Click here to [close]

Sunday, October 22, 2023

Chris Pitsiokos - Sunday Interview

Photo (c) Cristina Marx/Photomusix
1. What is your greatest joy in improvised music?

First I want to define what I'm talking about here, to be clear. For me there are several things called "improvised music;" I'll mention two of them. I think what we usually refer to when we use the term improvised music is the genre of improvised music, which has a certain, I would say narrow, set of sonic signifiers and musical patterns associated with it. I have a lot of opinions and feelings about the genre, but let's just say that "joy" is not something that readily comes to mind. Another definition of improvised music is a description of a process that can be used to generate music that can sound like just about anything. For me this involves real-time interaction with fellow musicians, history, and environment as a piece unfolds. This is a flexible and robust process, that, at its best can be generative of new ideas, new relationships, and new music. When it is these things, it brings me joy.

2. What quality do you most admire in the musicians you perform with? 

I have been fortunate enough to work with some musicians who really bring something fresh to every performance. This takes skill, as I don't feel it's very interesting or beautiful to force new things to happen. So you have to kind of see what the music asks for in real time, take it seriously, and then bring your own personality, decision-making, musical knowledge, technical facility and emotion into it, and on top of that try not to repeat yourself or others too much. When I find this in a musician, I can't get enough of playing with them.

3. Which historical musician/composer do you admire the most? 

Miles Davis. This man changed music more than five times. He changed it every time he played. It's actually still mind-boggling to me to think what Miles did from the period of 1950-1975. 25 years, from playing with Charlie Parker, to Birth of the Cool, Kind of Blue, ESP, In a Silent Way, Jack Johnson, Bitches Brew, Live-Evil, On the Corner, Get Up with It, all the live stuff from 70-75. It's miraculous actually.

4. If you could resurrect a musician to perform with, who would it be? 

No one actually. This goes against my principles. I don't think the music is pushed forward by wishing you could have played with someone who is dead. We can learn from the past, and get inspiration from the past, but I never dream of going back there. I even try to resist the temptation of playing with members of the older generation too much, no matter how much I might love and respect their music. Of course in my life there are exceptions to this, because some people keep pushing the music forward their whole lives. This is a pretty rare quality though.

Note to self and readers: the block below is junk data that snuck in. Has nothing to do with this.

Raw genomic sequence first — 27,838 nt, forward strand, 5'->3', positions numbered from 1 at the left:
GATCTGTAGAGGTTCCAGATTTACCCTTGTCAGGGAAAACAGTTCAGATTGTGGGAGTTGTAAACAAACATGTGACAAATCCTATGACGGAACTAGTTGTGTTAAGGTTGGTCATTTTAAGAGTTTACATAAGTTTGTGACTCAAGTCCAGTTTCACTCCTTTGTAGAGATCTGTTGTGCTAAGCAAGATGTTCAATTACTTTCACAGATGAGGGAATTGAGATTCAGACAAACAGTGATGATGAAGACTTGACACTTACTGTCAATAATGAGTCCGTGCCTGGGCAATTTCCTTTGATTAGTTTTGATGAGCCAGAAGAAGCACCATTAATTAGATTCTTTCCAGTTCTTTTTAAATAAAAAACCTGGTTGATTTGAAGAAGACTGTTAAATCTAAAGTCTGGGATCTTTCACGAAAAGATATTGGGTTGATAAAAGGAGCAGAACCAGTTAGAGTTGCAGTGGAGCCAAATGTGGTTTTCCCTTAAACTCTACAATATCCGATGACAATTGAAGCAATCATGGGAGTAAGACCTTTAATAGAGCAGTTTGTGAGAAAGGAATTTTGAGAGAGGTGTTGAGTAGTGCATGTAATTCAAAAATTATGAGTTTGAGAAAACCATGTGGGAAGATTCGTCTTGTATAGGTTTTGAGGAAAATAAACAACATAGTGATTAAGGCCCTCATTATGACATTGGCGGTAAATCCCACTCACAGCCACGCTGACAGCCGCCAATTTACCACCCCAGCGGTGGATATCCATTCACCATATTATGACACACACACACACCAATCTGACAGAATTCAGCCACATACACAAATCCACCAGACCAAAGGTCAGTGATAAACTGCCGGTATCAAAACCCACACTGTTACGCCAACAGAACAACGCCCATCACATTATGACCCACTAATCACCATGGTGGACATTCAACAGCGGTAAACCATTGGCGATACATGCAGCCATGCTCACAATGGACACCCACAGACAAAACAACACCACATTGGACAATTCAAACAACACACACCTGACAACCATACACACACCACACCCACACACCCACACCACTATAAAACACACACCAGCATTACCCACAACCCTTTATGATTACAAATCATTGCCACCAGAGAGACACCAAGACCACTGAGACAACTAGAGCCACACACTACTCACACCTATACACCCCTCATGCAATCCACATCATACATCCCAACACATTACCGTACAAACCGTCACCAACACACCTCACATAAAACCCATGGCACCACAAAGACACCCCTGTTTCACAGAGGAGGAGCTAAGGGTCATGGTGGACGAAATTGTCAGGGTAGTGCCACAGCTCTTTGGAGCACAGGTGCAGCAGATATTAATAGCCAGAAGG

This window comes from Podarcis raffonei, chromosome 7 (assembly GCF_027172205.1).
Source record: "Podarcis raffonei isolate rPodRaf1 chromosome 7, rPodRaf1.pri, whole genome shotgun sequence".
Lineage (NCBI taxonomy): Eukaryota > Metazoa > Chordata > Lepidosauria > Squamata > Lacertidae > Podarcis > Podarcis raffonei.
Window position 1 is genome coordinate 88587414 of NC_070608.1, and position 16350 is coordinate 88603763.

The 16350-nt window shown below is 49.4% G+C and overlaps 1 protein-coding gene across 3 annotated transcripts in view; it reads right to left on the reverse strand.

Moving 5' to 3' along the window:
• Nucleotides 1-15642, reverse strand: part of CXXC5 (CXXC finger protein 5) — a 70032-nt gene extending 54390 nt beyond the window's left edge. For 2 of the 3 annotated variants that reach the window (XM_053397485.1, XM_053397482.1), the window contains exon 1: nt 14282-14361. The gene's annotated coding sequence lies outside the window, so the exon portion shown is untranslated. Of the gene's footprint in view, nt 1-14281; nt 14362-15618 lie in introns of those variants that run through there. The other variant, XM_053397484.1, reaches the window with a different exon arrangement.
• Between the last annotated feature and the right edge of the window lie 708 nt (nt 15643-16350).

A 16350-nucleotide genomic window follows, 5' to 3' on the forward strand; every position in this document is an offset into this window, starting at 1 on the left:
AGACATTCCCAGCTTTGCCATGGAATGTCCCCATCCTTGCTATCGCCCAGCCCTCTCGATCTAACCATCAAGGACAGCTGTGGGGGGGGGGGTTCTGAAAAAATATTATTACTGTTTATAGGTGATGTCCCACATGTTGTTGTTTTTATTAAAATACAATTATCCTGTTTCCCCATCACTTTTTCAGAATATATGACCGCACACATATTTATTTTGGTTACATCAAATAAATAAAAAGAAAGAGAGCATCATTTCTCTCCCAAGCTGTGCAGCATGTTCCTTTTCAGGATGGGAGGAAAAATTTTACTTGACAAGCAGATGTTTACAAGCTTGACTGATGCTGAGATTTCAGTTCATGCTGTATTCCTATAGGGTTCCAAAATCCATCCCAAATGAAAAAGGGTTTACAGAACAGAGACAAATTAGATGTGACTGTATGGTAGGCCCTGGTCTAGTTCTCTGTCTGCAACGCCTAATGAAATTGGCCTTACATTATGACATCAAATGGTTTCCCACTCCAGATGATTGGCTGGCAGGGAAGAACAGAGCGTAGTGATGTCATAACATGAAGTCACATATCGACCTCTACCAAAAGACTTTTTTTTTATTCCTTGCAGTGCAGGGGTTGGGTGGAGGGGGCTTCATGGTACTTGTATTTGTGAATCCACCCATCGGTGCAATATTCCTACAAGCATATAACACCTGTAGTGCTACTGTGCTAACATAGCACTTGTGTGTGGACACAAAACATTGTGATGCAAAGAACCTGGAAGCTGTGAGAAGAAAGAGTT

5. What would you still like to achieve musically in your life? 

I would have to second Satoko's answer from a couple weeks ago. It's pretty fundamental to want to make something that no one has heard before. It's a tall order, but otherwise, what are we doing here?

6. if you could change one thing about yourself, what would it be? 

I'll also take a cue from Satoko on this one. I'm pretty happy to be myself.

7. Are you interested in popular music and - if yes - what music/artist do you particularly like?
Bob Dylan, Joni Mitchell, Billie Holiday

8. Which of your albums are you most proud of? 

I would say One Eye with a Microscope Attached, and also a forthcoming sax/electronics album that will be out at the beginning of 2024 called Irrational Rhythms and Shifting Poles

9. Once an album of yours is released, do you still listen to it? And how often?  
Very rarely, but I think it's important to listen back every now and then to see how things sound a couple years later, or a decade later. It's interesting to see what holds up in ones own ears in order to learn about how to continue. When you are inside the project, you don't always have the same perspective as you do years later, so this is an interesting process for me.

10. Which album (from any musician) have you listened to the most in your life? 

Blood on the Tracks by Bob Dylan, along with all of the outtakes from that album.

11. What are you listening to at the moment? 

Ka Baird's 2019 album Respires. Second time listening in two days.

12. What artist outside music inspires you?

Andrei Tarkovsky is big for me right now. 
Reviews with Chris Pitsiokos: